5. Comment by Alan Maddrell posted on

    Hi Sheurie
    The intention is to look at functionality that would replace the necessity for doing any of this manual work.

    In the meantime it would not be productive to institute a standard approach for all documents. Watermarking with 'withdrawn' might be useful in some situations. If you need wording to put on documents, please stick close to the current messaging on withdrawn publication pages, sending users to the up-to-date version where available.

  6. Comment by Joe P posted on


    Is there an estimate on when we would start using "withdrawn" rather than "archived"? The blurb above says "that’s the language we’ll be using from now on." but the policy says it's in alpha, which suggests we should wait for it to be launched...



  7. Comment by Graham posted on

    How can both these statements be true? Either users expect to see the latest version or they don't.

    1. "users don't expect web content to be deleted or even updated just because time has passed"

    2. "the vast majority of people will only want to see the current version"

    Can you link to any evidence of the first claim?

    Please can you also explain why the UK Government Web Archive isn't enough? Why bother cluttering GOV.UK with very-much-less-useful content when someone else has preserved it for you?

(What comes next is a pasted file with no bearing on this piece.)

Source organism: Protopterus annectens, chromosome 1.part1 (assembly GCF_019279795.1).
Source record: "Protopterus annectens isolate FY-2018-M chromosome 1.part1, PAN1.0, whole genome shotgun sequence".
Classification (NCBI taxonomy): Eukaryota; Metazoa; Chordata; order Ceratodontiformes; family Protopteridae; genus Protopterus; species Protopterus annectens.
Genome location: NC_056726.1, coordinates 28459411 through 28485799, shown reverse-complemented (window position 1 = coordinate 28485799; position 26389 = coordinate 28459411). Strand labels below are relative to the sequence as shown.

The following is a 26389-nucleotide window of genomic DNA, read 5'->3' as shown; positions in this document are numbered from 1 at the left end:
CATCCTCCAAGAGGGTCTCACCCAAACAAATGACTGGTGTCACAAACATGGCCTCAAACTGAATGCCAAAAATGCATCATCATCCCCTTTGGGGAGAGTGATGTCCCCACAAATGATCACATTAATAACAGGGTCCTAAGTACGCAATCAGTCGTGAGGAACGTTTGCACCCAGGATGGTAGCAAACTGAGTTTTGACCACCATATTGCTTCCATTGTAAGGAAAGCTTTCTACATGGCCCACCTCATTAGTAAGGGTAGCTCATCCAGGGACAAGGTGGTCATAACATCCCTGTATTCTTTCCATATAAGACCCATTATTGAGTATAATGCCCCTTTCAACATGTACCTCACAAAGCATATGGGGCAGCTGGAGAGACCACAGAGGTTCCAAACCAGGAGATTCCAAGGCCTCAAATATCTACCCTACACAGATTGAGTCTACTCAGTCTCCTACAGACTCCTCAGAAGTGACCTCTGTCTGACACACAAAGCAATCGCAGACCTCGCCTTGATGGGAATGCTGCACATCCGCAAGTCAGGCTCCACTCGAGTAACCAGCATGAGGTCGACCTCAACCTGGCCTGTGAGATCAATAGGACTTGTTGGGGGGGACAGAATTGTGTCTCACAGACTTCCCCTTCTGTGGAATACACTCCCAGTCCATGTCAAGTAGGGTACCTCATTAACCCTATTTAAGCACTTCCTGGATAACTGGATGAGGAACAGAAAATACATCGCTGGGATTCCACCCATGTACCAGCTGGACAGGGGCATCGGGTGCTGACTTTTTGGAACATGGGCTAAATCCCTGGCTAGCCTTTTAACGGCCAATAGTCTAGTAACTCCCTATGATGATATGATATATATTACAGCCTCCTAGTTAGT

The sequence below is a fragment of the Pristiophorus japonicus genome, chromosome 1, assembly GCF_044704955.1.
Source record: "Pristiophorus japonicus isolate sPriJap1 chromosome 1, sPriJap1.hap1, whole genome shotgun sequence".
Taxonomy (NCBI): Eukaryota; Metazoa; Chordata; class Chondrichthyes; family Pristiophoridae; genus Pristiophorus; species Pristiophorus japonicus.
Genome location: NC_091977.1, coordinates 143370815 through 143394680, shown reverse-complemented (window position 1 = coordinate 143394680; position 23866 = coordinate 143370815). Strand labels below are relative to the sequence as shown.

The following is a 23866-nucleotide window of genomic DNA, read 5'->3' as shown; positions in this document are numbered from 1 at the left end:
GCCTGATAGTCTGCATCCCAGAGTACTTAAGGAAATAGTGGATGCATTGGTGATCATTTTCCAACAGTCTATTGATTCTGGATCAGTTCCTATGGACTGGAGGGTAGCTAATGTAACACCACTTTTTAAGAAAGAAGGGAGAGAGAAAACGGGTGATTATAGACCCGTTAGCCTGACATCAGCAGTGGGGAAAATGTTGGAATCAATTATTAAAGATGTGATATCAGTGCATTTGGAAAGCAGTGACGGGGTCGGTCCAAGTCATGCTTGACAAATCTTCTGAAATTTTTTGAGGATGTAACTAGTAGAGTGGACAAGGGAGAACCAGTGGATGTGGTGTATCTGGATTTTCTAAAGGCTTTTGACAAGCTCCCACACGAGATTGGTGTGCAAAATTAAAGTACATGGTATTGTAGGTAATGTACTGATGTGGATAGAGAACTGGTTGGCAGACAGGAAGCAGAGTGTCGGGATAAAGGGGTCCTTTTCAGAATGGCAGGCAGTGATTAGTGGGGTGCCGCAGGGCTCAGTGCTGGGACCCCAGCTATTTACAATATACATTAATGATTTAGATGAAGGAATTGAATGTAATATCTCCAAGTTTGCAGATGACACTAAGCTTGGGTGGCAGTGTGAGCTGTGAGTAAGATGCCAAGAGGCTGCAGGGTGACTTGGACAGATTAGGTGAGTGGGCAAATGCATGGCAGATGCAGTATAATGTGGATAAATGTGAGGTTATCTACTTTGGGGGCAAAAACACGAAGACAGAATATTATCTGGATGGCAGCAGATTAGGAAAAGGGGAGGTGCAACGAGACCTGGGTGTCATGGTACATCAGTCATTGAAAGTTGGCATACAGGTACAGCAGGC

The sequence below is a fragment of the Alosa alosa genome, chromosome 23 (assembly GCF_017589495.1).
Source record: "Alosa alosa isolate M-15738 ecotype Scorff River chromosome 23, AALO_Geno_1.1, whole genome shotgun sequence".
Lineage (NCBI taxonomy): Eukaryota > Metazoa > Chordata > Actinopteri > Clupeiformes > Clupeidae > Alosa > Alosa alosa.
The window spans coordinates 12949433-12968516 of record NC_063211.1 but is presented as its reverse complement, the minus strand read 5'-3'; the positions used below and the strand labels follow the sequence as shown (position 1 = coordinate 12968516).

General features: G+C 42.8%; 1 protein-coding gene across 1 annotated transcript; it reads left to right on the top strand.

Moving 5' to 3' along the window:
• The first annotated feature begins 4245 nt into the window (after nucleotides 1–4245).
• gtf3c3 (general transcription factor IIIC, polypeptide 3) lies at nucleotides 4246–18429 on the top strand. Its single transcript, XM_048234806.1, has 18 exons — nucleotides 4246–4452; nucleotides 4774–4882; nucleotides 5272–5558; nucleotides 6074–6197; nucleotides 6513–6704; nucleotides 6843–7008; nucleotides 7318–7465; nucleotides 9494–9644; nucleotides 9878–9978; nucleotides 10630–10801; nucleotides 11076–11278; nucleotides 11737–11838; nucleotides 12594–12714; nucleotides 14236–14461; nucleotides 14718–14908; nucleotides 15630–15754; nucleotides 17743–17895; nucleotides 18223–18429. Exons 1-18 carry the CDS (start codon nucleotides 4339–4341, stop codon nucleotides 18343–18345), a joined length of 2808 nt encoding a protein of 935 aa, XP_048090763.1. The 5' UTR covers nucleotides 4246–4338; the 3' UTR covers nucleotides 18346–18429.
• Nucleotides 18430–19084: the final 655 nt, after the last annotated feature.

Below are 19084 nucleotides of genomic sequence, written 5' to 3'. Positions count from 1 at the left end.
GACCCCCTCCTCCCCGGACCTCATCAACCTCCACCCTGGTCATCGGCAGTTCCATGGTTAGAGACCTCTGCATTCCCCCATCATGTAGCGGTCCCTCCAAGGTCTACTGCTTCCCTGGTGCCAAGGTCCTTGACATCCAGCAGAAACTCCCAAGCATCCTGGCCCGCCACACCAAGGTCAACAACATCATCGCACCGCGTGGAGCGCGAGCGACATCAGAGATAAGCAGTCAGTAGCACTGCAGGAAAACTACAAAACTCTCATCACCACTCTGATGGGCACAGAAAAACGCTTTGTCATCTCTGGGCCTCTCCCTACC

• Replies to Graham>

      Comment by Alan Maddrell posted on

      Hi Graham
      Perhaps this could have been clearer. There is a difference between guidance, which must be kept accurate or be clearly labelled as withdrawn to avoid confusion, and static content like news, statistics etc which don't become out of date so don't need to be changed when, for example, there is a change of government.

      This was based on user research, particularly interviews with people who use policy content. I don't have a URL to point you to, unfortunately.

      The UK Government Web Archive provides snapshots of websites at certain points in time, for the public record. It's not manually curated as the GOV.UK withdrawn content is. It's also not possible to manually trigger a snapshot of an individual page. If content is withdrawn on GOV.UK, that's happened because the content (mainly guidance) is out of date and no longer useful but should be preserved for reference. In terms of clutter, the intention is to make this withdrawn content less prominent to users.

      Hope this helps.